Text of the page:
Drugmaker Pfizer Inc. has been aggressively attacking the experts the plaintiffs want to use to show a causal relationship between Zoloft and birth defects. Now the battle over those experts has moved into the courtroom, with hearings this week in Philadelphia on the admissibility of their opinions.

Anick Bérard, a perinatal epidemiologist who studies babies’ exposure to drugs before they are born, has received the most extensive attention from Pfizer’s lawyers.

Pfizer argues that Bérard opined in earlier litigation that the antidepressant Paxil increased the risk of cardiac defects but that other antidepressants, including Zoloft, did not.

Pfizer also argues that there is no class effect for selective serotonin re-uptake inhibitors, so data about other antidepressants should not be included in Bérard’s analysis.

Lead plainitffs lawyers Mark Robinson Jr. and Kevin Calcagnie of Robinson Calcagnie Robinson Shapiro Davis, and Dianne Nast of NastLaw LLC, argued in a document filed with U.S. District Judge Cynthia M. Rufe said that internal Pfizer documented support Bérard’s expert opinion. Those documents “show that Pfizer’s epidemiologists were utilizing the same methodology for which Pfizer criticizes Dr. Bérard—considering SSRIs as a class.”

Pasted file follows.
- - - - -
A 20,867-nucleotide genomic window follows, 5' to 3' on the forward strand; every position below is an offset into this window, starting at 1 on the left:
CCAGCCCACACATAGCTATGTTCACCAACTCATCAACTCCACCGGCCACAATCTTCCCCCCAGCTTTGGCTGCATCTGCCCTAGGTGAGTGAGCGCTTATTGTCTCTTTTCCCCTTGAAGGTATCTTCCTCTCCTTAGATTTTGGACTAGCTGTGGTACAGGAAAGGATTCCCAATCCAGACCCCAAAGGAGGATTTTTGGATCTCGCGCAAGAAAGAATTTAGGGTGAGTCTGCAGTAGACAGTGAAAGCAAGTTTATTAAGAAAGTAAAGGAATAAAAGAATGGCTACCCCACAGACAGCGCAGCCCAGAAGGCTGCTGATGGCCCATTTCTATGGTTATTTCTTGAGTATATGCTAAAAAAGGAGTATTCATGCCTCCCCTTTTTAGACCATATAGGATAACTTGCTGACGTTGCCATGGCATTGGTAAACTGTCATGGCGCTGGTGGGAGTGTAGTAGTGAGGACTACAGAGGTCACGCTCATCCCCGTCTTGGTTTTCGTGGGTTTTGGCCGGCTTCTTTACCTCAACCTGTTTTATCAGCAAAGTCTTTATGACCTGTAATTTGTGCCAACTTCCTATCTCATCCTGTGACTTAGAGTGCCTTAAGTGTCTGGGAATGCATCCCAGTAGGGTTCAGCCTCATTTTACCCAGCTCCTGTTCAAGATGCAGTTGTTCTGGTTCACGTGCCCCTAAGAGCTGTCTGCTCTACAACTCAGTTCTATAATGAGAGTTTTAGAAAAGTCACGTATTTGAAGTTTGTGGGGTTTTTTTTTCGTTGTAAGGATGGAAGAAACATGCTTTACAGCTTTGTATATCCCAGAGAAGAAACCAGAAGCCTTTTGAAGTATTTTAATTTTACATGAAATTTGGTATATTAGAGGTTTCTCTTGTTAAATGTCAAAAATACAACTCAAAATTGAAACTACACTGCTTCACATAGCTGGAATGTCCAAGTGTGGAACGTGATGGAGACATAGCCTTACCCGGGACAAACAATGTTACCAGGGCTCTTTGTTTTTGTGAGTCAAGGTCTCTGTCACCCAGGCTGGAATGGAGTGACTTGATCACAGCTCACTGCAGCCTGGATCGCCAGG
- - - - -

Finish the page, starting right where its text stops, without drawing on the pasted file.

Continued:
Pfizer insisted there are other problems with Bérard’s proposed testimony.

“Plaintiffs ignore altogether multiple other methodological infirmities in Dr. Bérard’s report,” Pfizer counsel Sheila Birnbaum, Mark Cheffo, Bert Wolff and Jonathan Tam of Quinn Emanuel Urquhart & Sullivan in New York said. “For example, plaintiffs do not address the many statements that Dr. Bérard made to her peers in the scientific community that are flatly inconsistent with the for-litigation opinions she proffers here—including her peer-reviewed statements that Zoloft should be used as a first-line therapy during pregnancy.”

The plaintiffs said that the complaints about Bérard go to the weight of her testimony, not its admissibility.

Bérard “has applied an accepted, factually thorough and scientifically valid methodology, utilizing the totality of the evidence, to arrive at her conclusions,” the plaintiffs said.

Testimony by Thomas Sadler, an embryologist and development biologist; Robert Cabrera, who studies abnormalities in physiological development; and Michael Levin, director of the Tufts University Center for Regenerative and Developmental Biology, also will be taken up during the hearings this week.

Those three proposed experts argue that Zoloft alters the concentration of serotonin in the womb and thus affects the development of babies.